In 2011 our new UHPLC/HRMS screening technology was approved during our annual ISO/IEC 17025 audit and added to our scope of accreditation.
Screening of both urine and blood samples provides much redundancy to the testing in that most compounds will be found in both media. However, the TOBA Graded Stakes testing has minimum requirements for detectability for most drugs in urine and thus testing of both urine and blood will be done on all Graded Stakes samples.
There are some differences to be noted in blood versus urine samples. Many drugs are removed from circulation in the blood through a metabolic process, thus we tend to find higher levels of parent drug for some in the blood, and higher levels of metabolites of some in the urine.
Because we expect to find many drugs to have been metabolized, urine samples are subjected to enzyme hydrolysis prior to extraction. Hydrolyzed urine is isolated and separated by solid phase extraction into acidic/neutral and basic fractions covering the same type of drugs as indicated for blood samples.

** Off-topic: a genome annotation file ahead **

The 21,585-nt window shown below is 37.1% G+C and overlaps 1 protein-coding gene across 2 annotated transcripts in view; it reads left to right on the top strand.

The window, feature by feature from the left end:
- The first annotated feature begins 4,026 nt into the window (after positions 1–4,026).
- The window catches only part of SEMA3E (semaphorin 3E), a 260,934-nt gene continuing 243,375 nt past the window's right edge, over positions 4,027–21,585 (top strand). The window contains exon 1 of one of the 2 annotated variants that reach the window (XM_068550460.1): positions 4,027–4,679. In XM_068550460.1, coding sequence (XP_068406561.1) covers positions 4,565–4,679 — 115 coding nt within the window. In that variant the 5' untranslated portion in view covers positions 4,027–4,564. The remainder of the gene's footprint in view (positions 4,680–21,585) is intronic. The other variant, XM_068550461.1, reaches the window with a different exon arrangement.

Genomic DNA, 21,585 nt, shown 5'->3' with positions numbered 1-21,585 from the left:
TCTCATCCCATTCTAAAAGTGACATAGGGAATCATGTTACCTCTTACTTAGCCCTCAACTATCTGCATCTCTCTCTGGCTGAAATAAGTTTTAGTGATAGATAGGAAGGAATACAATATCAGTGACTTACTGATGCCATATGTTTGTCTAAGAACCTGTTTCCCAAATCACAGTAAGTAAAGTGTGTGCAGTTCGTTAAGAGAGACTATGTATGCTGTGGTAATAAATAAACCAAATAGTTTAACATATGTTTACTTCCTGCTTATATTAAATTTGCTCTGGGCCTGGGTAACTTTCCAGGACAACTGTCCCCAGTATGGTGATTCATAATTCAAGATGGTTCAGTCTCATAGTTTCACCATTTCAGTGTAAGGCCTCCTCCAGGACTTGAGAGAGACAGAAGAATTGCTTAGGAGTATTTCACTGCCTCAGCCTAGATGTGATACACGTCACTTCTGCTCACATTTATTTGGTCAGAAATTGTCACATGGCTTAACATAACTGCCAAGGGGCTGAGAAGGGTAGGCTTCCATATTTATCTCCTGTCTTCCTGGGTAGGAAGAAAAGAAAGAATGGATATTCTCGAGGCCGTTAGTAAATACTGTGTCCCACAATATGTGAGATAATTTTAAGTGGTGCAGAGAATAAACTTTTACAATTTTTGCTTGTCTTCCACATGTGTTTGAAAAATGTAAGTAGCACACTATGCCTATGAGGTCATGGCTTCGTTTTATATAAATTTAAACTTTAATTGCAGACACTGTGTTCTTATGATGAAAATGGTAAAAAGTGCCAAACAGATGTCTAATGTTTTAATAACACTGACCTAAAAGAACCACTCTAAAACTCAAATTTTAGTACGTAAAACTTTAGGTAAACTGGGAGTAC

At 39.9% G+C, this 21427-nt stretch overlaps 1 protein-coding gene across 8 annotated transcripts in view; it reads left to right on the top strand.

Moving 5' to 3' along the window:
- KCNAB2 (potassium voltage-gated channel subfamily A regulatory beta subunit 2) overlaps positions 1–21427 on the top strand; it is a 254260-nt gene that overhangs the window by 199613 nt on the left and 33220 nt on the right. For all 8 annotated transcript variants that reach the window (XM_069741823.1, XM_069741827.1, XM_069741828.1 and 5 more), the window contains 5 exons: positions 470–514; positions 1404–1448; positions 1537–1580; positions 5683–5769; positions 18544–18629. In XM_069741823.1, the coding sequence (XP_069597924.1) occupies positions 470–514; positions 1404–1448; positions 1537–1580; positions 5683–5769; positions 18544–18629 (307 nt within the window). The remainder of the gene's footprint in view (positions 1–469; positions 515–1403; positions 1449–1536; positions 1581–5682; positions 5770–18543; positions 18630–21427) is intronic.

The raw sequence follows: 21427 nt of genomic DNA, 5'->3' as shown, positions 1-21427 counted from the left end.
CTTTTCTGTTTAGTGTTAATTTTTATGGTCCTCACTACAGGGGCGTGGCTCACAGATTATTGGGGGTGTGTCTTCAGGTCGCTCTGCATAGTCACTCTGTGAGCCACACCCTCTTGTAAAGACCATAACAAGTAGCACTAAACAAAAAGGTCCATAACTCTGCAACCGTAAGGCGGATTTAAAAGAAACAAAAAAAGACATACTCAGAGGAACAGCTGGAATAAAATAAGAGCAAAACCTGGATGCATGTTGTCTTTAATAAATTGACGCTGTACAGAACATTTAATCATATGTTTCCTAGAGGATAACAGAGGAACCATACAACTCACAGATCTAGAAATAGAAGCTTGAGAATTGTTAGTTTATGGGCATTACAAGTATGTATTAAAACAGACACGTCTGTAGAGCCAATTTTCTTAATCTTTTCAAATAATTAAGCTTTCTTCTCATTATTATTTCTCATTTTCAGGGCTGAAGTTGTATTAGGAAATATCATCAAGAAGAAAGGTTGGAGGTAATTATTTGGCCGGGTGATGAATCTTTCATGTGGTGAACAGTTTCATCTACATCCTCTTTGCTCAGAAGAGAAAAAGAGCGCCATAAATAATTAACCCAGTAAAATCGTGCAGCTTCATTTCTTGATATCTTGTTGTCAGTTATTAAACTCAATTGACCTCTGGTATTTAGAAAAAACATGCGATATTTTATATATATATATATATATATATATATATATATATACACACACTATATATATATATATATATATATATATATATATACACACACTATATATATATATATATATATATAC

Although immunoassay testing is decreasing in importance, there are a few drugs that do not extract well and could easily be missed in direct instrumental screens. We propose to use eight (8) immunoassays to supplement our direct instrumental screens.
All ELISA kits depend on drug specific antibodies bound to plastic microtiter wells for detection of drugs. The characteristics of the antibodies attached to the wells of the plate determine which drug(s) the assay will detect. In most respects the kits are the same except for the antibodies in the wells and the drug that is used to coat the enzyme responsible for the color reaction.
Truesdail Laboratories currently runs all kits with at least two standards, even when the manufacturer does not specify quantitation. Quantitative data has allowed us to monitor the behavior of the assay and to validate detection levels on each plate.
ELISAs are currently run on a plate of 96 wells. Calibration samples, QA/QC samples and reruns require about 15% of the plate. Therefore, approximately 80 samples can be screened on a typical 96 well microtiter plate when no samples are pooled.